The script writer in Benny P Nayarambalam had a rare birth, in a hospital, while he was a final year B Com student. His entry to the world of reels was made possible by an actor who was reeling in pain after breaking his leg in an accident at a hospital at Cherthala.
Listening to the hilarious scenes read out by Benny, the bed-ridden Rajan P Dev couldn’t stop laughing his stomach out as the actor readily selected the play of the season for his troupe Jubilee Theatres.
The play, ‘Athyunnathangalil Deivathinu Sthuthi’ (Praise the lord in heavens!) became an instant hit and Benny had to keep his post graduate studies away for a while as he was occupied with acting in addition to writing.
“My first play was based on the experiences narrated by my father and soon I was assigned to write another one. Thus I started off with two plays in the same season,” Benny P Nayarambalam recalls his initial days as a script writer.
With his third play,the most sought after dramatist became the lead actor. “I played the role of Radhakrishnan in 'Arabikkadalum Adbhutha Vilakkum’ (Arabian sea and the magic lamp) which was later essayed by Dileep in ‘Chanthupottu’. I stopped acting as advised by family members because life without any rest had turned me into a patient. Two years later I joined MA Malayalam Language and Literature while my first film ‘First Bell’ was almost finished.” he says. Though he finished the course, the festival season came as villain and he started writing plays instead of the final exam.
Though ‘First Bell’, a laugh riot, was a runaway hit, he chose to keep away from the film world as the first chapters at the dreamworld were hard to digest. “I chose to concentrate on the stage as I was denied proper credits at the onset of my film career. I was flooded with offers and used to write five six plays in a season. This continued till ‘Manthramothiram’, my first film with Dileep which went well and ‘Junior Mandrake’, a low budget flick which turned out to be a surprise hit,” says the writer of 43 plays.
With his experience in theatre, Benny could often predict the reaction of audience to his films. “I am often faced with a question why my films are being remade into other languages. This happens as I am not inspired by any foreign film for my scripts. I read books and observe people as I did right from my childhood days”, he says with pointer to the recent prodigies who continue to make films at short intervals.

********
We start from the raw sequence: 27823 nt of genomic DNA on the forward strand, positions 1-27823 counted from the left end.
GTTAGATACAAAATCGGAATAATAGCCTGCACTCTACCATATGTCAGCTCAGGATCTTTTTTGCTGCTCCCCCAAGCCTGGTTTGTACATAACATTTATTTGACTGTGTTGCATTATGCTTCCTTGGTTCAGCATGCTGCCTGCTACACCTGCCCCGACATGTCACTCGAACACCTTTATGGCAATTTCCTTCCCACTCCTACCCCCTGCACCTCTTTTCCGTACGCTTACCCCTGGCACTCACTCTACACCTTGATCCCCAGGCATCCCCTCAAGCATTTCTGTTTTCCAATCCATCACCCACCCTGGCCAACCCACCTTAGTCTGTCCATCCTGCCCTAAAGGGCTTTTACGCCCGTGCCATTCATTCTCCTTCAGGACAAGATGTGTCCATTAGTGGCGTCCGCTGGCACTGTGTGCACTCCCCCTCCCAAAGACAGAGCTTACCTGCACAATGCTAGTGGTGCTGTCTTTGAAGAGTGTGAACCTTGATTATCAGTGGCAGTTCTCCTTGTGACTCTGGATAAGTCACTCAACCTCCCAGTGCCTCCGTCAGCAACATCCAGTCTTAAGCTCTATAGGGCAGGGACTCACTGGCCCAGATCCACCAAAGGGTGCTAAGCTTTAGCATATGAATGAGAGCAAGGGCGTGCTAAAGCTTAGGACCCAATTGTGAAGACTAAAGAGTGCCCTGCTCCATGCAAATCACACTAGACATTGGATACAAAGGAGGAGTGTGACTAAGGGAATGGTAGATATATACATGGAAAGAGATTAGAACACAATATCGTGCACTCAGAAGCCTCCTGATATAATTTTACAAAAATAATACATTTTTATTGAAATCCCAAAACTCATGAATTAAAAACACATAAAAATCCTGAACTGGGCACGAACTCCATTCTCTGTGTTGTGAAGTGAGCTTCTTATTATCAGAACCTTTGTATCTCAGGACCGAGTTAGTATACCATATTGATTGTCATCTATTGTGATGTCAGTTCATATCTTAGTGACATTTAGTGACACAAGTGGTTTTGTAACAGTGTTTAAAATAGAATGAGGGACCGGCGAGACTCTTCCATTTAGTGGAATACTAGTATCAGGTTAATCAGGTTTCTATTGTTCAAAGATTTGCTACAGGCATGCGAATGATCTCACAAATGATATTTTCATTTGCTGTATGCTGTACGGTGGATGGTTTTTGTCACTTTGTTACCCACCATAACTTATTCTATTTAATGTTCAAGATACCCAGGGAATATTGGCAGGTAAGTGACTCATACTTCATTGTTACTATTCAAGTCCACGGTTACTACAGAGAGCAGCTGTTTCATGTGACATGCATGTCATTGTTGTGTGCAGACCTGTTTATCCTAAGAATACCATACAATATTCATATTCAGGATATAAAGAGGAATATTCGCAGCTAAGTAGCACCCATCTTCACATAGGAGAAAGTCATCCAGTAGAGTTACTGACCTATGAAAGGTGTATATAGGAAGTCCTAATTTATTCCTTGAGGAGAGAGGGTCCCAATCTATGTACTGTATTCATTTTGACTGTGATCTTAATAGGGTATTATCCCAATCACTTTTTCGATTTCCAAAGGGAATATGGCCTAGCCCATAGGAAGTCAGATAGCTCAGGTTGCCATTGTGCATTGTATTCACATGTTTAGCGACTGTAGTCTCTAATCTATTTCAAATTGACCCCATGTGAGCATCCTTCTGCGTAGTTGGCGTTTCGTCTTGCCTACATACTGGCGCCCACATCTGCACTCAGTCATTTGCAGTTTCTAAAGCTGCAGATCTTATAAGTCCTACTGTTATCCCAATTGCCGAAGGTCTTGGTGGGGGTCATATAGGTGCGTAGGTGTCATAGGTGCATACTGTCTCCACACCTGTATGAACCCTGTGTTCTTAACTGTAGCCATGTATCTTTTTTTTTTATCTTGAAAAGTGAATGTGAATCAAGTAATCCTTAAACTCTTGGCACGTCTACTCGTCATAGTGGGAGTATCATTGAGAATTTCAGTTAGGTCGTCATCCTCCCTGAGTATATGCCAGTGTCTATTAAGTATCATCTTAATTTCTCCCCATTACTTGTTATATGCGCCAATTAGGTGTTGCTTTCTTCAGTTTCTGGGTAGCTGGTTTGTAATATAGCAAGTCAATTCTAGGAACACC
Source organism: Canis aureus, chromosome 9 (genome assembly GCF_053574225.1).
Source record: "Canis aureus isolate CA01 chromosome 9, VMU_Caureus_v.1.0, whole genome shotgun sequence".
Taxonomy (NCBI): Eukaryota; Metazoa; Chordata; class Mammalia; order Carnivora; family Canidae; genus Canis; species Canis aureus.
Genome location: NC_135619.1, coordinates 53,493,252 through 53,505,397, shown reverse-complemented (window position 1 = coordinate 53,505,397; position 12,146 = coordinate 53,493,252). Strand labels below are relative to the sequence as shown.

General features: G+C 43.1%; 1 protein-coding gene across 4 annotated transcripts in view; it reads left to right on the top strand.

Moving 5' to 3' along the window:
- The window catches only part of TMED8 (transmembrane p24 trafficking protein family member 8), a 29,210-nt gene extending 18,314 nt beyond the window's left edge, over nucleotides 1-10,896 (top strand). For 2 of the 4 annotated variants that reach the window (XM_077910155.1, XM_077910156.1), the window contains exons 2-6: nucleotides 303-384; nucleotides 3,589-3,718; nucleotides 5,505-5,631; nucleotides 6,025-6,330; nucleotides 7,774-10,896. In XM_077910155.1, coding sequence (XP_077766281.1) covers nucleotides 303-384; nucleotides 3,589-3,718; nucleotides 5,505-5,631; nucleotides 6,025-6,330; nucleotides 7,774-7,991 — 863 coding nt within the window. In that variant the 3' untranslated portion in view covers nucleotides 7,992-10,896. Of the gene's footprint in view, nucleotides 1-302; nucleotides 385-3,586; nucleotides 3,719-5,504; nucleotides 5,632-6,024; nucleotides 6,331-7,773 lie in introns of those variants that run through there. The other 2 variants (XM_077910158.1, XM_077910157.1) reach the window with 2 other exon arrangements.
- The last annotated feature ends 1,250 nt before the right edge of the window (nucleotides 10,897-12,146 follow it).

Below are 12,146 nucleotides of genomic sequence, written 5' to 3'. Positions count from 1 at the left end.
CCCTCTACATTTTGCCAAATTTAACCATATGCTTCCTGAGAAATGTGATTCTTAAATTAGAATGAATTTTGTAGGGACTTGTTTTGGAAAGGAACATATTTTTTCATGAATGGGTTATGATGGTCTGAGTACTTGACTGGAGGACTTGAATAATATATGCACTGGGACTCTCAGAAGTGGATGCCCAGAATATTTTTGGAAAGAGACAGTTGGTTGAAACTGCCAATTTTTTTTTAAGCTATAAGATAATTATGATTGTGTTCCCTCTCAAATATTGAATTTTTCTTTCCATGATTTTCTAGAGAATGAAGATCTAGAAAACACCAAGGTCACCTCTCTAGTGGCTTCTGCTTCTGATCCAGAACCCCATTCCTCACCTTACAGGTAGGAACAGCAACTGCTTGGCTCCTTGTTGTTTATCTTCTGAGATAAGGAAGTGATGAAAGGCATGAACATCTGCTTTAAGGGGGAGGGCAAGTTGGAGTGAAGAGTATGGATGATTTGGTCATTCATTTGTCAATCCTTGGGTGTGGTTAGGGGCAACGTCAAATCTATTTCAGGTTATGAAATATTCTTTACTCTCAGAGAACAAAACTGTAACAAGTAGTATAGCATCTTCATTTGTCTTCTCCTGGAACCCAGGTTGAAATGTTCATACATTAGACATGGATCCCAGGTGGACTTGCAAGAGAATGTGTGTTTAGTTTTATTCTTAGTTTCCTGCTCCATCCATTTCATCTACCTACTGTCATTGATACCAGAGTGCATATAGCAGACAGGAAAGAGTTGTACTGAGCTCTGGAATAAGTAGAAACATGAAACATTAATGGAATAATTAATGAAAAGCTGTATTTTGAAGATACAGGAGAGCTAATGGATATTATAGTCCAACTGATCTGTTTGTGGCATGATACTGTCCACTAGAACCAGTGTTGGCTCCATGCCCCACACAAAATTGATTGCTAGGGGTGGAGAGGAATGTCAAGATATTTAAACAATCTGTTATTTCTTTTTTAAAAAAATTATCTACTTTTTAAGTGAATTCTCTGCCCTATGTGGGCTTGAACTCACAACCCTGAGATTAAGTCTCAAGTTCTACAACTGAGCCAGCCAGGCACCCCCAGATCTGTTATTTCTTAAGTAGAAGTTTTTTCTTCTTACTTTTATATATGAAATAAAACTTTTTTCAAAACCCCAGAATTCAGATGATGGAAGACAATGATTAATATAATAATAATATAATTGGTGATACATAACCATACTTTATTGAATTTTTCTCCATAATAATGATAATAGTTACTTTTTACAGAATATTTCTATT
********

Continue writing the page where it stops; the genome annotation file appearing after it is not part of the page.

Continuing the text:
Four of his films were remade into other Indian languages and the latest entrant is ‘Kamal, Dhamal, Malamal’, a remake of the super hit ‘Marykkundoru Kunjaadu’. Though the rights of ‘Chanthupottu’ and ‘Annan Thampi’ were sold the projects did not happen. “We learned that no actor could portray the lead role in ‘Chanthupottu’ as Dileep did.”
Though his plays were equated by many to films of Sathyan Anthikkad for the presence of villagers and background, they could work as a team only in ‘Puthiya Theerangal’, as the latter turned to writing scripts.
“This was a film which we followed the story instead of hero. The film revolves around the bond between an old man and a young woman who lost her father, along with a love story against the backdrop of a village on the sea shore. There is a mystery around the character played by Nedumudi Venu and it provides the suspense.” he says.
On the style of new genre films in Malayalam the ace writer says, “Their style may go well with the youngsters who may have a liking for obscene dialogues. But families comprising parents and kids will not be uncomfortable with that style. We cater to families.”
He also clarifies his stand on the recent trends in Malayalam films: “I believe that there should be an element of virtue in art forms which entertain the public. This may be the reason for the directors, with whom I was associated once, coming back to me.”
At present, Benny P Nayarambalam is working on his 25th film script with director Vaisakh who has made his earlier three films into big hits. Dileep who is in the lead will produce the film slated for a Vishu release.